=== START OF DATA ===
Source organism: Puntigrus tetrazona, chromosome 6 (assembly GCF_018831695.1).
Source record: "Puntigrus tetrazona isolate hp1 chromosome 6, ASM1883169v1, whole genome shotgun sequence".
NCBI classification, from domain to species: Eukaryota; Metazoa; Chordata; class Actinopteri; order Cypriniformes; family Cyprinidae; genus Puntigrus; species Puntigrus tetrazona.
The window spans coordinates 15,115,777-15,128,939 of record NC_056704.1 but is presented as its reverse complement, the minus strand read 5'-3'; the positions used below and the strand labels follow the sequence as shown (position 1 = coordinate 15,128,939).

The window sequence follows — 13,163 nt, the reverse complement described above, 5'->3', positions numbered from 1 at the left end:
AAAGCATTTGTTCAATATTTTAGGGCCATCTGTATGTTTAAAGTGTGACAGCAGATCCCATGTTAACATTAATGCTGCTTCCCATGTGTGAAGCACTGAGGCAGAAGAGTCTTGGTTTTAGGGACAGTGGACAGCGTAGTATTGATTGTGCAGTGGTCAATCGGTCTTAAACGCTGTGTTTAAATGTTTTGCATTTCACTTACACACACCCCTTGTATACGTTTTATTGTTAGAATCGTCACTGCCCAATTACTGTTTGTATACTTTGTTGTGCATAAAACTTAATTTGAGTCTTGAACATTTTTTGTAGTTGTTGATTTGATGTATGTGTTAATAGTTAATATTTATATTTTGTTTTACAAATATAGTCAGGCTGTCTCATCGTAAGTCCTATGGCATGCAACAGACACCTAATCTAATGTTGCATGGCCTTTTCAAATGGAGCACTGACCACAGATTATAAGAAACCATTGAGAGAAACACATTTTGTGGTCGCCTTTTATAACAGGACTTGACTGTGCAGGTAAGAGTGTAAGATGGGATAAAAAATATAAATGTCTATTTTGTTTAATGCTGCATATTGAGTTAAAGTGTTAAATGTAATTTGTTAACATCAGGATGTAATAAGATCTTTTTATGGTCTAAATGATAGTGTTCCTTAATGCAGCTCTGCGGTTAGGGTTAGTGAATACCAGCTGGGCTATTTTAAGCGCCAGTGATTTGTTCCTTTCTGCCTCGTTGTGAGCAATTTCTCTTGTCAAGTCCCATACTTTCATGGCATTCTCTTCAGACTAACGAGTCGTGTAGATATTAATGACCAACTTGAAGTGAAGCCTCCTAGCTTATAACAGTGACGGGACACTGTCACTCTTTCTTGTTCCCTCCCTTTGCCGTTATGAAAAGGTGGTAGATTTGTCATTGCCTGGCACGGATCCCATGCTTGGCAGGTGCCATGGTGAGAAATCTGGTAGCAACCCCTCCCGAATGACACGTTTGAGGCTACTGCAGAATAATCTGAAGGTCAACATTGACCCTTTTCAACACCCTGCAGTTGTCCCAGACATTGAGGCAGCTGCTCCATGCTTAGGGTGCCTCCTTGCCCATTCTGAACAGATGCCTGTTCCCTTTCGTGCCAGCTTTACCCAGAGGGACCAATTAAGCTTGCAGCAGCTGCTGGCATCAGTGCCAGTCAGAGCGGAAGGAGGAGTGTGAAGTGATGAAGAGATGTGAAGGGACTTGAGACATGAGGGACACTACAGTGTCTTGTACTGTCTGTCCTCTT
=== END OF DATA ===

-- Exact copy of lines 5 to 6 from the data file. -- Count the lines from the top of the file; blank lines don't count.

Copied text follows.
The window sequence follows — 13,163 nt, the reverse complement described above, 5'->3', positions numbered from 1 at the left end:
AAAGCATTTGTTCAATATTTTAGGGCCATCTGTATGTTTAAAGTGTGACAGCAGATCCCATGTTAACATTAATGCTGCTTCCCATGTGTGAAGCACTGAGGCAGAAGAGTCTTGGTTTTAGGGACAGTGGACAGCGTAGTATTGATTGTGCAGTGGTCAATCGGTCTTAAACGCTGTGTTTAAATGTTTTGCATTTCACTTACACACACCCCTTGTATACGTTTTATTGTTAGAATCGTCACTGCCCAATTACTGTTTGTATACTTTGTTGTGCATAAAACTTAATTTGAGTCTTGAACATTTTTTGTAGTTGTTGATTTGATGTATGTGTTAATAGTTAATATTTATATTTTGTTTTACAAATATAGTCAGGCTGTCTCATCGTAAGTCCTATGGCATGCAACAGACACCTAATCTAATGTTGCATGGCCTTTTCAAATGGAGCACTGACCACAGATTATAAGAAACCATTGAGAGAAACACATTTTGTGGTCGCCTTTTATAACAGGACTTGACTGTGCAGGTAAGAGTGTAAGATGGGATAAAAAATATAAATGTCTATTTTGTTTAATGCTGCATATTGAGTTAAAGTGTTAAATGTAATTTGTTAACATCAGGATGTAATAAGATCTTTTTATGGTCTAAATGATAGTGTTCCTTAATGCAGCTCTGCGGTTAGGGTTAGTGAATACCAGCTGGGCTATTTTAAGCGCCAGTGATTTGTTCCTTTCTGCCTCGTTGTGAGCAATTTCTCTTGTCAAGTCCCATACTTTCATGGCATTCTCTTCAGACTAACGAGTCGTGTAGATATTAATGACCAACTTGAAGTGAAGCCTCCTAGCTTATAACAGTGACGGGACACTGTCACTCTTTCTTGTTCCCTCCCTTTGCCGTTATGAAAAGGTGGTAGATTTGTCATTGCCTGGCACGGATCCCATGCTTGGCAGGTGCCATGGTGAGAAATCTGGTAGCAACCCCTCCCGAATGACACGTTTGAGGCTACTGCAGAATAATCTGAAGGTCAACATTGACCCTTTTCAACACCCTGCAGTTGTCCCAGACATTGAGGCAGCTGCTCCATGCTTAGGGTGCCTCCTTGCCCATTCTGAACAGATGCCTGTTCCCTTTCGTGCCAGCTTTACCCAGAGGGACCAATTAAGCTTGCAGCAGCTGCTGGCATCAGTGCCAGTCAGAGCGGAAGGAGGAGTGTGAAGTGATGAAGAGATGTGAAGGGACTTGAGACATGAGGGACACTACAGTGTCTTGTACTGTCTGTCCTCTT